Regulations designed to make diesel engines safer are increasing the risk of harvester fires in Australian conditions because they require engines to run at hotter temperatures to burn particulate matter.
The same risk-averse approach to policy-making is also costing Australian farmers valuable access to efficiency-creating technologies being enjoyed by their global competitors.
This is according to Mark Swift, a NSW farmer and Nuffield Scholar, who has been investigating the impact of the increasing burden of risk-management-based regulation on Australian agriculture in recent years.
At last week’s biennial Australian feedlot industry conference BeefEx, he explained how these seemingly well-intended policies are having unintended and detrimental consequences for farmers on the ground.
Mr Swift’s studies have focused specifically on how policy-makers use the “precautionary principle” as a risk management tool.
The precautionary principle states that when a person or business is taking a particular action, and there is no scientific proof to the contrary, it is up to the person or business taking the action to prove it is not harmful.
Mr Swift said Australian policy makers use the principle to treat every new development ‘as if it has catastrophic consequences for human health and safety or the environment’, which is effectively preventing Australian agriculture from enjoying the same access to technological advancements as their competitors.
He was motived to act by what he saw as a frustrating example of Government hypocrisy. On one hand the Federal Government had initiated a program looking at why productivity was flat lining in Australian grain sector, while at the same time it was restricting tools that would allow the grain industry to improve its productivity.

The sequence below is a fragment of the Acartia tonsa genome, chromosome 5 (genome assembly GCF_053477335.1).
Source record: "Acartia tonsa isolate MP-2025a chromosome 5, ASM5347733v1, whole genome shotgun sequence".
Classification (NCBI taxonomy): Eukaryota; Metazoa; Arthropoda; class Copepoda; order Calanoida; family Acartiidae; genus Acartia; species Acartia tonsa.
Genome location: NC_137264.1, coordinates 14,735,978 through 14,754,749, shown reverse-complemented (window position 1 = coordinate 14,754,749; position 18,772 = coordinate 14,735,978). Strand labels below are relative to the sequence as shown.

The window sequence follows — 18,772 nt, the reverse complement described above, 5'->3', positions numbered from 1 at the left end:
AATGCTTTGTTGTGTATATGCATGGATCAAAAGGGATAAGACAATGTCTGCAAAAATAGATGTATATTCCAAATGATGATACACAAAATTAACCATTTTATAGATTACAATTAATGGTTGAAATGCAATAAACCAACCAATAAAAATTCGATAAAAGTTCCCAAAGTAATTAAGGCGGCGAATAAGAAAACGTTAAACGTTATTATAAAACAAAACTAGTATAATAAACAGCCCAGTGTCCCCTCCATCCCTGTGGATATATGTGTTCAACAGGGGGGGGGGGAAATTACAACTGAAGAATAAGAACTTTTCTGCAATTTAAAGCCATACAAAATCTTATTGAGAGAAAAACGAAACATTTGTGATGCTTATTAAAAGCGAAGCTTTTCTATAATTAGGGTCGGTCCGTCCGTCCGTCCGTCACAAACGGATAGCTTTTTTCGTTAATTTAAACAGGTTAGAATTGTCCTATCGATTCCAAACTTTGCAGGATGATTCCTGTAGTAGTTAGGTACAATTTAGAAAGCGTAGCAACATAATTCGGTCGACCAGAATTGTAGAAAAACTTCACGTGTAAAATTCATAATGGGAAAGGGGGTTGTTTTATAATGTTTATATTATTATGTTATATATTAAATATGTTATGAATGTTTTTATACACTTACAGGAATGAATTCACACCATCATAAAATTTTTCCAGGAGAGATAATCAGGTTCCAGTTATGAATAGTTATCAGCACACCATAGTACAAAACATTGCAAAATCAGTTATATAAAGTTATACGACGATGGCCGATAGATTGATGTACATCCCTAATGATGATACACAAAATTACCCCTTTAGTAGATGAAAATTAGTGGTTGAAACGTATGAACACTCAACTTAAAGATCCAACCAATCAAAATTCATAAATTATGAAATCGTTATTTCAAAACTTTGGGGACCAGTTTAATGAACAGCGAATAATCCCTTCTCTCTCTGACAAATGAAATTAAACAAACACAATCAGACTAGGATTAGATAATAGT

Example? Consider the difference between the Australian and Canadian approaches to handling the introduction of GM canola.
GM canola offers increased herbicide tolerance, a trait that can reduce costs, improve efficiencies and give canola growers a competitiveness advantage in export markets.
In Canada few restrictions were placed on its use. Farmers there adopted it very quickly, and GM canola grew rapidly, soon accounting for 90pc of canola seed sales.
The area grown to canola in Canada and tonnages produced also increased significantly, strengthening the country’s position as the dominant provider of canola into the export market.
In Australia, the approach could not have been further apart, Mr Swift noted.
Here, the Office of the Gene Technology Regulator first required six years of field trials. Biotech in Canola was then approved, but that was followed by another six years of State-based moratoriums preventing its use.
GM canola also had to be segregated and handled through separate supply chains. This meant that in towns like Parkes, where Mr Swift farms, an archaic grain receival site had to be re-commissioned to handle GM canola, adding further distance, costs and inefficiency for farmers growing the crop.